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Fall sports go-ahead: Michigan High School Athletic Association leaves autumn schedule nearly untouched, but with some caveats

Westwood’s Chad Pohlman catches a touchdown pass from quarterback Taylor Dellangelo in the fourth quarter of the Patriots’ MHSAA Division 6 playoff game against Menominee played in Ishpeming on Nov. 2. (Photo courtesy Daryl T. Jarvinen)

By The Associated Press

and Mining Journal

Sports Staff

EAST LANSING — Fall sports at Michigan high schools will start on time, officials said Friday, although the schedule could change if coronavirus trends get worse.

Football practices can start Aug. 10, followed by other fall sports two days later, the Michigan High School Athletic Association said.

Those are same expected dates for those sports in a regular non-coronavirus year.

The MHSAA said it considered switching fall and spring sports to limit close contact between athletes but dropped the idea after noting that soccer and lacrosse would carry similar risk if moved to fall.

If a fall sport is suspended, the season could resume later in the school year, the MHSAA said.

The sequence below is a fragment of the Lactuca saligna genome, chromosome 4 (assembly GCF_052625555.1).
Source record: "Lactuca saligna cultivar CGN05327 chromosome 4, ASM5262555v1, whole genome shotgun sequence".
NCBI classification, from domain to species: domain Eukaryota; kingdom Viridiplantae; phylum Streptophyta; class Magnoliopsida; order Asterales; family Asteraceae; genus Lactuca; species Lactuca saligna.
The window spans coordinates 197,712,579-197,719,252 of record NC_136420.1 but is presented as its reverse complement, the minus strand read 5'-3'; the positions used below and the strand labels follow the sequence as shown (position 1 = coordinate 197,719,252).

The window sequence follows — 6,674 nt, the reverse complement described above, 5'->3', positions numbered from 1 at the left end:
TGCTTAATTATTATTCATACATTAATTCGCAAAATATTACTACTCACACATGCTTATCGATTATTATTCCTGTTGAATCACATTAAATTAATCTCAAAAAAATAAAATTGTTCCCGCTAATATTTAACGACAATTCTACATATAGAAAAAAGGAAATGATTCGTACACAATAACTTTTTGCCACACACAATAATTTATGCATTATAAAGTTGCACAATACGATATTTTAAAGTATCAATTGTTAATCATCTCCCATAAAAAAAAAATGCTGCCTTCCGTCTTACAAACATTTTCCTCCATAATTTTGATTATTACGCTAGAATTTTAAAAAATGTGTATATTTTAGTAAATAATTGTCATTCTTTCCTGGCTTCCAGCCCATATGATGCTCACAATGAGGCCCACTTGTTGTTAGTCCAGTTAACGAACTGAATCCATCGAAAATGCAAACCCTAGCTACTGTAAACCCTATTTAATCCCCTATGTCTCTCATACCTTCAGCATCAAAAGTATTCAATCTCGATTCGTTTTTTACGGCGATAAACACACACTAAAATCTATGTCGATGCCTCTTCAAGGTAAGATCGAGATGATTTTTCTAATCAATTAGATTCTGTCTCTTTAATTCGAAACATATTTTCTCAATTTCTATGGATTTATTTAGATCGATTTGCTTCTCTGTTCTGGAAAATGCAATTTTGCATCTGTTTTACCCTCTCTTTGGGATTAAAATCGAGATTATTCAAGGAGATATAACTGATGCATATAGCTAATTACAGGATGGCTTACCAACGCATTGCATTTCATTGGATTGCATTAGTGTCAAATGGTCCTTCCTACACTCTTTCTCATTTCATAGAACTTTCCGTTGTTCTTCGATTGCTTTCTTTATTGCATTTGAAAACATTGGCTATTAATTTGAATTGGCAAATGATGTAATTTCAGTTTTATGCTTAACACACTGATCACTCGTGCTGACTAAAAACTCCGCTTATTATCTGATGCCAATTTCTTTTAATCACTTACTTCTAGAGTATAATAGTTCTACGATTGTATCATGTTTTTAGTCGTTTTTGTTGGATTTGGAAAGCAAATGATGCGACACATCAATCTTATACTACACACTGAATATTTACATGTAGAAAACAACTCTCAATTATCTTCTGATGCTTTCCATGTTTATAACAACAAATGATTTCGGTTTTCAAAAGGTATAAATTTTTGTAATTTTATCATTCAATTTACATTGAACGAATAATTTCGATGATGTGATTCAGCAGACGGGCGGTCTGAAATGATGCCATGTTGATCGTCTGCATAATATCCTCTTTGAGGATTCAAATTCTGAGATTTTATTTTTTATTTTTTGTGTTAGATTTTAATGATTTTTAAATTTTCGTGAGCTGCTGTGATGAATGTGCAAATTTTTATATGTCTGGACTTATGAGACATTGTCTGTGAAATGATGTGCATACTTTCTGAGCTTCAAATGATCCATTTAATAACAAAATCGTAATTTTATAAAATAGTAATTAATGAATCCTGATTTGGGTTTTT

A suspension is more likely with a high-risk, high-contact sports such as football, rather than one with less risk, such as cross country.

“Our student-athletes just want to play, and we’ve gone far too long without them playing,” MHSAA executive director Mark Uyl said.

“But doing so safely, of course, remains the priority.

“Our plan moving forward is fall in the fall, starting on time.”

The MHSAA’s 19-member council, which met virtually with its staff on Wednesday, will discuss the topic again on July 29.

Even if games are played, attendance could be greatly restricted.

The MHSAA earlier this week announced a way for schools to get equipment to post live games on the internet.

“Revenue sharing from viewer subscriptions can help to offset losses in ticket sales, concessions and more due to COVID-19,” said John Johnson, director of broadcast services.

The MHSAA noted that two regions — the Upper Peninsula and northern Lower Peninsula — have progressed further in Gov. Gretchen Whitmer’s reopening plan than the rest of the state.

They are the only places where indoor events in some form could be currently held.